Even though the hand is better the mark making experimentation continues as, of course, I can now add stitch as well! This is a small (9 x 7 inch) hand stitched sample piece.
Should you ever find yourself on the island of Murano in the Venetian lagoon, Italy do be sure to make time visit the church of Santa Maria e San Donato. Although the outside of this building is stunning in its own right (and is itself a fabulous source of patchwork design ideas), the star of the show has to be the beautiful medieval mosaic floor. Sadly when I visited photographs of the interior of the church were not permitted but the delight it gave me wandering around remains with me today.
Having injured my hand at the end of 2017 and unable to do any stitching I did not want to miss out of doing the latest Art Quilts Around the World challenge. With Google’s help I found an image of a section of the church floor and drew up a sketch. Using a light box I traced this onto prepared for dyeing calico (muslin to my American friends) using a permanent marker pen. I then spent many happy hours colouring in the design using a mixture of Inktense dye pencils (painted with aloe vera to activate them) and permanent marker pens.
My hand is finally mended enough that I can begin getting creative again. One of the first things on my ever growing ‘to do’ list was to finish off my rag journal documenting my fabulous trip to Jaipur with Colouricious Holidays last year. I made two smaller versions as Christmas presents but didn’t manage to complete my own. This includes fabric samples from all our printing workshops, photographs, drawings, embroidered block prints, journal entries and all sorts of other ephemera collected whilst away. Feeling very satisified with myself although it is still likely be a few weeks before I am back to full stitching mode.
Making marks with simple tools is addictive!
Media used : acrylic ink and water on rag paper (with gesso underpainting)
Tools used : old store card, Japanese paint brush and pen tops.
Specifically commissioned, ‘Pods’ is designed to showcase the features of Janome’s new M-Series computerised mid-range sewing machines. Although completed last year, it is only now that the machines have been launched here in the UK that I can publicly share some imagery. Over the years I have created many quilted pieces for Janome but ‘Pods’ has to be one of my favourites and I really enjoyed making it. I particular liked using the serpentine stitch – stitched here using a thick thread in the bobbin.
‘Pods’ as featured in one of the new Janome M-series promotional shots – doesn’t it look great?
A belated Happy New Year. Sadly no sewing for me so far due to injuring my left hand at the end of 2017. Thankfully I am right handed and so am taking the opportunity to explore some ‘mark’ making. Acrylic ink and water on Khadi (rag) paper using a Chinese paint brush, old store cards, pen tops and a cardboard tube…..
There isn’t really a lot of explanation needed for my latest Art Quilts Around The World challenge quilt! It is what it is – a Pop Art Penguin. Why a penguin? Well simply that I have a love of these characterful creatures, they always make me smile. The design for this one is based on a photograph I took whilst on a birthday trip to a local bird world last year. The design for the background flash and stripes was adapted from an image called “Pop! Goes the Mouse – Mickey Mouse” by Carlton & Reis.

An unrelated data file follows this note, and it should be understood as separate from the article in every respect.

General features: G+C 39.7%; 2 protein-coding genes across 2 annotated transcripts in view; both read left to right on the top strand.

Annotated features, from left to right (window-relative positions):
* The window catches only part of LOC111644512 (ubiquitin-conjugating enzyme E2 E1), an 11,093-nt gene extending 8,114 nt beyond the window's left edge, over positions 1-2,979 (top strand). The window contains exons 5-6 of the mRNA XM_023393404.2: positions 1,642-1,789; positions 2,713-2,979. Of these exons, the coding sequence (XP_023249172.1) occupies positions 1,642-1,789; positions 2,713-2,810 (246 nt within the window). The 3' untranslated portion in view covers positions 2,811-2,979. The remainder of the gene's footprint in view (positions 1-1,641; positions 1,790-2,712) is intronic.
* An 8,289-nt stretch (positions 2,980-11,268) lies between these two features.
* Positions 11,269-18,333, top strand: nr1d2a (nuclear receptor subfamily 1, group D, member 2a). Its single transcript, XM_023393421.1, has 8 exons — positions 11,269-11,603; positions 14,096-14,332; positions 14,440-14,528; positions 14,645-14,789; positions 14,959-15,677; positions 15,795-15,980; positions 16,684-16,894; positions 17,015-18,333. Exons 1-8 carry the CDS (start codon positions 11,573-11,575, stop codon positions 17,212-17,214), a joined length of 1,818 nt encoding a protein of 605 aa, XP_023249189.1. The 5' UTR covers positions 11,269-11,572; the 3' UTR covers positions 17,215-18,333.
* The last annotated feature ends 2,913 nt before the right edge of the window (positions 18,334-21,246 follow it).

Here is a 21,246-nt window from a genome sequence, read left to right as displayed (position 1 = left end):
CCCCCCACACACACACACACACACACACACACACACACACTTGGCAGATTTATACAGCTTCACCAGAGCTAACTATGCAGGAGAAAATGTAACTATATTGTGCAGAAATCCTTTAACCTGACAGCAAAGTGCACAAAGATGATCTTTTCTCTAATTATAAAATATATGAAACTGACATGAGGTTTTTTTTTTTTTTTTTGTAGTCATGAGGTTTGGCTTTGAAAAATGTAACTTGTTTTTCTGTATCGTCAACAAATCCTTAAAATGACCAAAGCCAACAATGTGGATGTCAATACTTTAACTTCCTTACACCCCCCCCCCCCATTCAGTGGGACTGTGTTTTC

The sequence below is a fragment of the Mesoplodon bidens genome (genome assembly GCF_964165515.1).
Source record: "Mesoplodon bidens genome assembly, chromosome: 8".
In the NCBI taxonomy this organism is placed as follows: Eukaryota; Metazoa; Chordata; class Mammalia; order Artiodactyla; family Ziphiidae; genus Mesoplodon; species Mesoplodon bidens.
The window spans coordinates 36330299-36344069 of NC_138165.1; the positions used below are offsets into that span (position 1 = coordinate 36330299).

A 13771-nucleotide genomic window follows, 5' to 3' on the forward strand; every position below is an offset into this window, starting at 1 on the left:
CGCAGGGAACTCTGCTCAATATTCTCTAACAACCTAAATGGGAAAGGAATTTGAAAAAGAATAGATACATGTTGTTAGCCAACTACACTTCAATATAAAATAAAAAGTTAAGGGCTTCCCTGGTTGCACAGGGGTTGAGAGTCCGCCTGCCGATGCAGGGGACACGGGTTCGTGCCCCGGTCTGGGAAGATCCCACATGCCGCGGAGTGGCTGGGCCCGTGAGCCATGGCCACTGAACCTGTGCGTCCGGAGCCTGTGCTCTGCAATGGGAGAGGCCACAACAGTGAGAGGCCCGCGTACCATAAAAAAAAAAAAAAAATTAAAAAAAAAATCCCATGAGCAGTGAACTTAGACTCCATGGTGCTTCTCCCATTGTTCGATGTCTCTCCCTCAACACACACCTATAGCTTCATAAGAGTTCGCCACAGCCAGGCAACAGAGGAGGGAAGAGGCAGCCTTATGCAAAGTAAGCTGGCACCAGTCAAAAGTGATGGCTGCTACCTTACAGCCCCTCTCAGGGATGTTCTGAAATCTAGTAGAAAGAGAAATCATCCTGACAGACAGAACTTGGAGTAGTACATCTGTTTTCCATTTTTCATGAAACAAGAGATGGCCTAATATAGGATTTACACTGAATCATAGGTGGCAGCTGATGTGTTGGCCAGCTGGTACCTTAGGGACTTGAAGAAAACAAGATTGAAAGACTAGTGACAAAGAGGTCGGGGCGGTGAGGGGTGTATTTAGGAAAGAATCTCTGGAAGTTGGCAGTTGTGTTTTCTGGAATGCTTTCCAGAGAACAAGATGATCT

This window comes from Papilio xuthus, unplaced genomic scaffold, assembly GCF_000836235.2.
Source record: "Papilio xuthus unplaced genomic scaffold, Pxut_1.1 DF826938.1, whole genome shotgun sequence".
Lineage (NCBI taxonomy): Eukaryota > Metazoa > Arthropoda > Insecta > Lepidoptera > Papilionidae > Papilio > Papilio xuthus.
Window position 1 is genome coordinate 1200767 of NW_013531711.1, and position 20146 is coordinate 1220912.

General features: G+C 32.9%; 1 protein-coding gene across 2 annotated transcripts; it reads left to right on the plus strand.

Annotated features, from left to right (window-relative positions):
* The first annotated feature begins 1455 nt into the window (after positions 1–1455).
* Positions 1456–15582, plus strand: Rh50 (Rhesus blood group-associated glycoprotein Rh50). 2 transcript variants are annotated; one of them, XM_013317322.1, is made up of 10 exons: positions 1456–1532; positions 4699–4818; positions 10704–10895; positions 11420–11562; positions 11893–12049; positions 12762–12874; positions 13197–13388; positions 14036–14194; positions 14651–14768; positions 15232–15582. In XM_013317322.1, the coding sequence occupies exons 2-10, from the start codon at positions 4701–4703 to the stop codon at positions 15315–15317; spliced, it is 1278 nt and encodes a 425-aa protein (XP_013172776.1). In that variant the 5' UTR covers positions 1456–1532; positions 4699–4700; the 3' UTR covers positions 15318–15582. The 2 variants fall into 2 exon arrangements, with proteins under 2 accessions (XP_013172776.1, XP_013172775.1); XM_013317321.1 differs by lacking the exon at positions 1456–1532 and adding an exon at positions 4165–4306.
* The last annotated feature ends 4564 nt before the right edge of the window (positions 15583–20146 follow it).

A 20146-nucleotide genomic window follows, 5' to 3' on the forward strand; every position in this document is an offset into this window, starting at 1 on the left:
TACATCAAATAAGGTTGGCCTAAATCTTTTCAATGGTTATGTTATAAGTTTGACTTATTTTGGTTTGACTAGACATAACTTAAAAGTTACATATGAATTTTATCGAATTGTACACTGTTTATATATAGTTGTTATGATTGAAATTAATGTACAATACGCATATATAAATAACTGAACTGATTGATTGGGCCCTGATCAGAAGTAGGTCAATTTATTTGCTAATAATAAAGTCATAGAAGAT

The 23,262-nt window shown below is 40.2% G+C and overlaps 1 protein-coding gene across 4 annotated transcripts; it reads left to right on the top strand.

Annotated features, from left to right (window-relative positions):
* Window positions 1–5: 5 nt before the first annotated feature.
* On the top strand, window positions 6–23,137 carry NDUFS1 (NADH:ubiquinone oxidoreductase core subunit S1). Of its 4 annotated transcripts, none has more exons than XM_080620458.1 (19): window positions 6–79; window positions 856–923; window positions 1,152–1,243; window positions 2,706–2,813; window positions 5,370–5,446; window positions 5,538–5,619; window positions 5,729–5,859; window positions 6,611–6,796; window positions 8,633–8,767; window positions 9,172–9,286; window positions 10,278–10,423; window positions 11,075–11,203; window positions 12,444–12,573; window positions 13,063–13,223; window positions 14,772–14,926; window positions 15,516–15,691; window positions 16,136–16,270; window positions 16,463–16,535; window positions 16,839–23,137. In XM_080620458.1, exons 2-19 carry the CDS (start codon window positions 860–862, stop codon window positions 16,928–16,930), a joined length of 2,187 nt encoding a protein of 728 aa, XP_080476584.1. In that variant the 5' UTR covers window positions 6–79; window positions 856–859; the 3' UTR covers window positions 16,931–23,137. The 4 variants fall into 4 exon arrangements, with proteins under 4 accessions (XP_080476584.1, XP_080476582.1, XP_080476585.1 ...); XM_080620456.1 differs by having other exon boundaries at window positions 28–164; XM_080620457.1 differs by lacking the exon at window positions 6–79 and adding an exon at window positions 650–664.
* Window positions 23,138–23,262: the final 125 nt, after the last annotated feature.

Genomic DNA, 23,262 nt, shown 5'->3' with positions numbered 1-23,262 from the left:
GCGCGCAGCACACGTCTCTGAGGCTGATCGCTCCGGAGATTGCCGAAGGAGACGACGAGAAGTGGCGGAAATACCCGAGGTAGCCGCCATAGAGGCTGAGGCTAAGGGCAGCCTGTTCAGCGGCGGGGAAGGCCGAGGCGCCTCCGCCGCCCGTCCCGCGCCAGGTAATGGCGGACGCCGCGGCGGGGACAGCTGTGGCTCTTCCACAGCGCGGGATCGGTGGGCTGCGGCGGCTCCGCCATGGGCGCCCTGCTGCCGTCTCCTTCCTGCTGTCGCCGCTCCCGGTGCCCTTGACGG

My quilt is made entirely using appliqué techniques – invisible machine appliqué (for the stripes), reverse appliqué (for the flash shapes) and bonded appliqué (for the penguin). Raw edges on the flash have been stitched down using a small blanket stitch and a fine zig-zag was used on the penguin himself.
Back in September my sister Christine and I travelled to Jaipur, India as part of a Colouricious Block Printing Holiday. We had a fabulous time not only trying various forms of printing and visiting some of the main tourist sights but also being allowed a privileged glimpse into the non tourist side of India. With several thousand photographs to work from trying to decide just what to use as an inspiration source for my work has been very difficult. After much deliberation I have selected to initially work with images of the Hawa Mahal, an architectural gem located in the very centre of the Pink City.
My first sample piece (A4 size) features a stitched section of the building plus some block prints (of course!) and stencilling. The hand stitched hexagonal fretwork picks up on a detail from some of the windows.
The theme for my latest ‘Art Quilts Around the World Group‘ quilt was “Steampunk”
I had great plans to design a fantastical creature but got sidetracked by the wonderful shapes that cogs create! I already owned a selection of MDF ply cog shapes which I used to gelli print the background fabric. Next I had fun creating some ‘rusty’ cogs from thick Vilene and acrylic paints – these are stitched on such that they have a loose outside edge. Then came the addition of some of the smaller ply cogs and a few metal ones I found in a drawer. In that same drawer were some old keys and angel wings (isn’t it amazing what stuff we keep ‘just in case’?!) which for some unknown reason I was inspired to make little bees from. For a quilt which simply ‘developed’ as I went along I am quite pleased with the result.